Macron quit President François Hollande’s Socialist cabinet last September to form his own political movement, called En Marche! (On the Move!), after months of trying to push economic reforms. He says he intends to “make France more attractive and competitive, through reforms, by making France the pro-innovation, pro-researchers, pro-future, country.”

Although French presidents have huge power to draft laws, some items will require Parliament’s cooperation. So far, it is unclear which party will win French parliamentary elections in June. Much like Congress with Trump’s agenda, lawmakers could choose to push Macron’s agenda, or hamper it, should he become president.

There’s a growing sense the race is his to lose. Key figures from Hollande’s inner circle, most recently his former Prime Minister Manuel Valls, have said they intend to vote for Macron, rather than for the candidate of their own Socialist Party. However Macron has warned people not to think of his victory as inevitable, fearing that many conservatives and Socialists might choose to stay home in the second-round election rather than vote for him. Battling complacency is one major task in the campaign’s closing weeks. “The dynamic is good, and it is continuing,” he told reporters last weekend. “But for me, nothing is over.”

Nonetheless, he’s already attempting to build alliances. Shortly before speaking to TIME, Macron met in his office with London’s Mayor Sadiq Khan—the only presidential candidate the mayor met with during his two-day visit to Paris — ostensibly to convey his condolences for those killed in last week’s terror attack outside Parliament.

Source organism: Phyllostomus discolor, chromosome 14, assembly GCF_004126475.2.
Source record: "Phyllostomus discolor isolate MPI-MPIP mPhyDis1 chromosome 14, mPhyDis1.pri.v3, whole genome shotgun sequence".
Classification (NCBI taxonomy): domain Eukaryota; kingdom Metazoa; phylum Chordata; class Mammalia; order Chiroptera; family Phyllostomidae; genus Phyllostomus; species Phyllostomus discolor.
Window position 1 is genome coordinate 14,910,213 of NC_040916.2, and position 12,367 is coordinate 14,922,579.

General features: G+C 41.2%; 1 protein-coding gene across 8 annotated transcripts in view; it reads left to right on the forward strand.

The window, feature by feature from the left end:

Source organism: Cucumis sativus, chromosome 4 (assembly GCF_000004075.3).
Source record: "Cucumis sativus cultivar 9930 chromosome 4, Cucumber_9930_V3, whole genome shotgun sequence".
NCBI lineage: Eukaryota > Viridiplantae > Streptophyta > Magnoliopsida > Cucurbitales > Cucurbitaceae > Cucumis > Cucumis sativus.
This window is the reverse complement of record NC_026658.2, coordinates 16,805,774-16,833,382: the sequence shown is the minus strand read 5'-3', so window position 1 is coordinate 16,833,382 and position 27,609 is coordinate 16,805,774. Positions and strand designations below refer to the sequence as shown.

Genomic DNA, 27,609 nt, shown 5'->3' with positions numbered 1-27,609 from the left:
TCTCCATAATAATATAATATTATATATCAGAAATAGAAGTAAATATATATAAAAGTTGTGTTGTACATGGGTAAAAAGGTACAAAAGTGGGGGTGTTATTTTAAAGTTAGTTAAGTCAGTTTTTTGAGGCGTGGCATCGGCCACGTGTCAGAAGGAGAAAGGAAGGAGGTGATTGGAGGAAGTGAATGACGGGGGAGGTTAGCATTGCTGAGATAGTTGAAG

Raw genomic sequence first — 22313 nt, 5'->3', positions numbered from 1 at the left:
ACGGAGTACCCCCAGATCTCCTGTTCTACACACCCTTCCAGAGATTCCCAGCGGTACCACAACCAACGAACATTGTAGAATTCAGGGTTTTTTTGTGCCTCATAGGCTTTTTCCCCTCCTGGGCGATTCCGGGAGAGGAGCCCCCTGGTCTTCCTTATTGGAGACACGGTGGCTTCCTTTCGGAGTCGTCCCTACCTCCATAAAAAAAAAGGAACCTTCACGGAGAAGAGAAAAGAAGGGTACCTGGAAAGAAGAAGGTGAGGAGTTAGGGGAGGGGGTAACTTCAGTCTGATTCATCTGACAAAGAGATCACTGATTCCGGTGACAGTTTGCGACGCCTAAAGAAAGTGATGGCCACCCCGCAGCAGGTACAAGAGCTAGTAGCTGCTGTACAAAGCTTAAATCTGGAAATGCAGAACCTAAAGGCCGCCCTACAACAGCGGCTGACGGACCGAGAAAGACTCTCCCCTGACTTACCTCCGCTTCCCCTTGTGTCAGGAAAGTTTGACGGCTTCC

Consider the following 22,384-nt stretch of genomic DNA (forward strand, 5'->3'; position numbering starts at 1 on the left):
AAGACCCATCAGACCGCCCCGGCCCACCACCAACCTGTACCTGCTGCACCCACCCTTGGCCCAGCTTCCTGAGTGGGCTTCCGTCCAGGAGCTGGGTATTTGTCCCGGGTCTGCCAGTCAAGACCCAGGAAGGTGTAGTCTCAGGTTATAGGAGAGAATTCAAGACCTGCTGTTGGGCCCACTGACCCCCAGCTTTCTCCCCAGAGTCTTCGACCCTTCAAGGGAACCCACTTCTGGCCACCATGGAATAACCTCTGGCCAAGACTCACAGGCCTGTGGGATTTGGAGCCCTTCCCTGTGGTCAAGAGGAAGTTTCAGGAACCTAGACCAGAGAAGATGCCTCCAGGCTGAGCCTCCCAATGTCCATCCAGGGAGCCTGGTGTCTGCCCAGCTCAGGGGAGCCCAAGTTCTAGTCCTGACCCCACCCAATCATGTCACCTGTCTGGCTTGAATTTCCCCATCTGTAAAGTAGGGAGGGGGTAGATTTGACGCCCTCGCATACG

But Macron also suggested, in remarks to a group of British journalists, that Europeans needed to band together on some issues against President Donald Trump, whose policies now appear at odds with the prevailing views on the continent. Noting Trump’s decision to reverse the Obama administration’s energy regulations, Macron told reporters that London and Paris would together mount “a strong battle against pollution, especially in the context of what you saw yesterday: The American President, who decided rather to go backwards.”

Trump on Tuesday signed an executive order allowing new coal-power plants in the U.S., and effectively cancelling U.S. commitments to global climate change efforts. President Obama made those commitments as part of the global climate negotiations in 2015—the signature accomplishment of Hollande’s five-year rule, and now looking fragile with Trump in the White House.

Asked whether Europe and U.S. were increasingly diverging on key issues like immigration, terrorism, and the environment, Macron replied: “I do hope this will not be the case. We need a Transatlantic relationship vis-à-vis terrorist attacks, climate change and all the global challenges,” he says. “But I do note that Mr. Trump has been taking a series of negative decisions.”

Despite that, Macron says he believes the U.S. will remain in sync with Europe on policies like climate change. “I’m very optimistic for two reasons,” he says. “First is the U.S. system: checks and balances, which will force him to respect former commitments. We saw that on migration issues. The second point is that you will see the strength of the long-term, historical relationship [with France].”

As President of France, he says, he would “enshrine the U.S. in this common perspective. We have so many links and such a common history, that our destiny, in my view, is all together.” First, however, he will need to fight his own campaign battle, and write the next chapter of French history.

Contact us at editors@time.com.